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I have largely to thank my father for my many pastimes who, for when I was about 8, built me a very small workshop and equipped it with some woodworking tools, a few, some 72 years later, I still use. The workshop was very small, being akin to a Wendy House, a Wendy Workshop maybe. It was so small that when in my early teens I had to dig out the floor to enable me to stand  comfortably.

 

My main interest at the time was making waterline models of navy ships of the day, HMS Hood was one I remember. These contained many small parts and I longed for a Hobbies treadle fret saw but this was beyond my financial means so I made my own. I could not include a flywheel so the saw frame, the only metal part, was coupled directly to the foot peddle with a bar and hinged joints.

 

My father had an interest in radios and made me a one valve radio so that I could listen to the radio, typically "Dick Barton, Special Agent" and "Its that Man Again" in my bedroom. Wishing to go one better I decided to build a two valve radio. To get the parts I went to the local radio repairer, Frith’s of Hemel Hempstead, and acquired a number of  radio sets that were to be thrown away and salvaged parts from these for the task. It was from this that my interest in things electrical, and my eventual working as an electrical control system engineer, resulted.

 

My interest in model ships resulted in me attending the Model Engineer exhibition at the Horticultural Halls, London, from where metalworking was also added to the list of interests. I purchased a very small Drummond lathe, a "Little Goliath", but this was never motorised and used. A second hand Myford ML4 followed and as motorised transport was a luxury in those days I collected it, from some half a mile away, in the Garden wheelbarrow, I would have been about 16 at the time. On this I made a Cowell’s of Watford drilling machine being the only item of any merit that I made until I was about 50 even though at the age of around 20 I purchased a new Myford ML7.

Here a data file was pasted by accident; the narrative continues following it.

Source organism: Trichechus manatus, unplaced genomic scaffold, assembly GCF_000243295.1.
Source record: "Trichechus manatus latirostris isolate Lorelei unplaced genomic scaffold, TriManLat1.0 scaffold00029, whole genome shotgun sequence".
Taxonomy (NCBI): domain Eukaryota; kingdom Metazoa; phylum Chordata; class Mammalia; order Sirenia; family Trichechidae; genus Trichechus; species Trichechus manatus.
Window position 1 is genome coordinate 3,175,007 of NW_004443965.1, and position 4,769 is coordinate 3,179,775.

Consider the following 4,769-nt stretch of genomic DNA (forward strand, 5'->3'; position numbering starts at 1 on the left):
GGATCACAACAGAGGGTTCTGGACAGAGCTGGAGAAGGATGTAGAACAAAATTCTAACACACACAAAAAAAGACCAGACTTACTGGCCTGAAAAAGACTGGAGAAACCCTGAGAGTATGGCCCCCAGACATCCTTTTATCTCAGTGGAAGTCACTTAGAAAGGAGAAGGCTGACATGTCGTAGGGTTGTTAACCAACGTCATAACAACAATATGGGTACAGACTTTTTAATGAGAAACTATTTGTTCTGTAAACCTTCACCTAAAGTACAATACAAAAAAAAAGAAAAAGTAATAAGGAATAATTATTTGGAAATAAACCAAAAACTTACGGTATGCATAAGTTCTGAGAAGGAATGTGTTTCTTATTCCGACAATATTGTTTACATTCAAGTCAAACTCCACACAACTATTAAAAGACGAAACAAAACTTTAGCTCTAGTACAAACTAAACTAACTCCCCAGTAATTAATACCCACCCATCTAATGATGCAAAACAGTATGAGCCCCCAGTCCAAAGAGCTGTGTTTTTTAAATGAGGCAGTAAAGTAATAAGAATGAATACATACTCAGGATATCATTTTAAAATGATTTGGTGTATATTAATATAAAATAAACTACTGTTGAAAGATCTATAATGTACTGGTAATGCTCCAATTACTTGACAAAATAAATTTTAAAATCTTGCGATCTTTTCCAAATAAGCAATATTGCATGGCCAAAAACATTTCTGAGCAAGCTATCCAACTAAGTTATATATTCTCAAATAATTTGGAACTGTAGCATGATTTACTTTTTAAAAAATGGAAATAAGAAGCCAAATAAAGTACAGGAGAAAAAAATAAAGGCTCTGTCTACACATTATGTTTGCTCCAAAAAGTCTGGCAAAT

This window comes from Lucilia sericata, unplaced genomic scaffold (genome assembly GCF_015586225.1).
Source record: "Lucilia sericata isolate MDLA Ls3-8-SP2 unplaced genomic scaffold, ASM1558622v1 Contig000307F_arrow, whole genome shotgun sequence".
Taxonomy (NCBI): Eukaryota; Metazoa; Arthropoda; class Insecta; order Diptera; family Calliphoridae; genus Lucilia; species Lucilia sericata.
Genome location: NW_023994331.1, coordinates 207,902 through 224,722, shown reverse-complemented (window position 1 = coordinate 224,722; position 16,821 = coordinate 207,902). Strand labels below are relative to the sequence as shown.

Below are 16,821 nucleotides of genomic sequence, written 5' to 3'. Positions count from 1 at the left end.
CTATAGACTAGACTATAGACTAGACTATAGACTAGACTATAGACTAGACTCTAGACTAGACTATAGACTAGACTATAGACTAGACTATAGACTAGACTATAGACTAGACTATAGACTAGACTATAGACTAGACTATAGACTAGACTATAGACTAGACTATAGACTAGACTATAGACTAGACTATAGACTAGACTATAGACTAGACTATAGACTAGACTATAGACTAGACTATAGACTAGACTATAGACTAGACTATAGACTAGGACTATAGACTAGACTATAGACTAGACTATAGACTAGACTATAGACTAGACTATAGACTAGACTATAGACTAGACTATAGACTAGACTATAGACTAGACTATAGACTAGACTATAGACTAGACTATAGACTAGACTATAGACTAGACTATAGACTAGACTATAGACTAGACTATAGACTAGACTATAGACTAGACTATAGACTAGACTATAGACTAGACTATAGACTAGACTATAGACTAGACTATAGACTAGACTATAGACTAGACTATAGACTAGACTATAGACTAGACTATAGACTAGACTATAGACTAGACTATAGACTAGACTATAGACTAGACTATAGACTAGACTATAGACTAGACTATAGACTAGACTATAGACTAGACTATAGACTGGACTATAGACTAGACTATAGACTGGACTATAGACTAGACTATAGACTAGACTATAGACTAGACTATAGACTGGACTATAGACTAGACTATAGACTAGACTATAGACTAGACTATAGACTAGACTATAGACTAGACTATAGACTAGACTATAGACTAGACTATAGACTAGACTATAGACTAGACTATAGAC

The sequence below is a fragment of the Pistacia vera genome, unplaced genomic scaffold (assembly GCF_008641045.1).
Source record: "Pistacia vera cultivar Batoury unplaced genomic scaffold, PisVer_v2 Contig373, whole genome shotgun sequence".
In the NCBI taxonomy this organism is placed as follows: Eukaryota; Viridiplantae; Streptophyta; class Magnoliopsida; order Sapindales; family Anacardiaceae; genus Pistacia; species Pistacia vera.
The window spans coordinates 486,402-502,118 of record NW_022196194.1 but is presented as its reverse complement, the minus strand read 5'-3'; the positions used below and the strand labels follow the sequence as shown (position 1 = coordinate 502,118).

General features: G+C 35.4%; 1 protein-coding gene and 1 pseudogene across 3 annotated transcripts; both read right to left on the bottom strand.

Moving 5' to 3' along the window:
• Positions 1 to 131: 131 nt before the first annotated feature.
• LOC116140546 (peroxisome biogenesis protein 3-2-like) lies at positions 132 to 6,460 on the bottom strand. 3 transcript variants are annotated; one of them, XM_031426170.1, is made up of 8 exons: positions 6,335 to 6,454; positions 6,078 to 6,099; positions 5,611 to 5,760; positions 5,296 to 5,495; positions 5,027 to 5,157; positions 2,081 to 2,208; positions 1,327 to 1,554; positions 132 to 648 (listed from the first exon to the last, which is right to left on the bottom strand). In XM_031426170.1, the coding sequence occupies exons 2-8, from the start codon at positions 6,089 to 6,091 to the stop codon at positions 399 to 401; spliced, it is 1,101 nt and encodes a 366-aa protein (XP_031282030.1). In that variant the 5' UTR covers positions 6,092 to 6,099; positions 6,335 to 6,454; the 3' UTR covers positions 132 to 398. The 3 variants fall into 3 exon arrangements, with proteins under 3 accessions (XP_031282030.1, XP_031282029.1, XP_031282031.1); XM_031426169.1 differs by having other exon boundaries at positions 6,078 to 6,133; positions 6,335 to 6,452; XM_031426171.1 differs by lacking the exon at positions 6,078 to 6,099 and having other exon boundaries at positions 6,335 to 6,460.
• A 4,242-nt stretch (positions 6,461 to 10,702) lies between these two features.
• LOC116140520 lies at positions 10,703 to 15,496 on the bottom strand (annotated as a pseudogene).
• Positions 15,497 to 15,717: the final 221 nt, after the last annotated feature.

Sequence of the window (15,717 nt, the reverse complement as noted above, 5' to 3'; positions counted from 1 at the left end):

It was not until the age of 50 that I purchased a Mill/Drill and soon found that the drill chuck supplied was totally inadequate for holding end mills. Having stretched the bank balance to the limit I had to make my own milling cutter chuck followed then by a few other workshop items.

 

As a result of a car accident I found myself off work for seven months and wanting to find something to do I wrote an article about the cutter chuck and sent this to the Model Engineer for consideration, not knowing that the Model Engineers' Workshop had just been inaugurated. This was used in an early issue of MEW as were articles for the other small items I had made. From this I was offered the job of editor from where my continued involvement with the magazine started. As the magazine was just 7 issues old it had not had time to build up an author base and I found myself writing a major portion of its contents, especially for the earlier issues. I had not felt at home with the editors position and eventually gave up the editors chair after just 3 ½ years, but had though liked the article writing involved and as a result continued to provide articles. Now, some 17 years later (2008), I have written in almost every issue since.

                                                                                                                               HAROLD HALL

A LITTLE HISTORY

Metalworking

and other Interests.

Cowell's of Watford drilling machine, Harold Hall

My Cowell’s of Watford Drilling machine being photographed  just before it went to a new home recently.

 

EW Cowell produced castings, raw and semi machined for various items of workshop equipment for the model engineer. Whilst the firm still exists, to my knowledge they no longer supplier these items.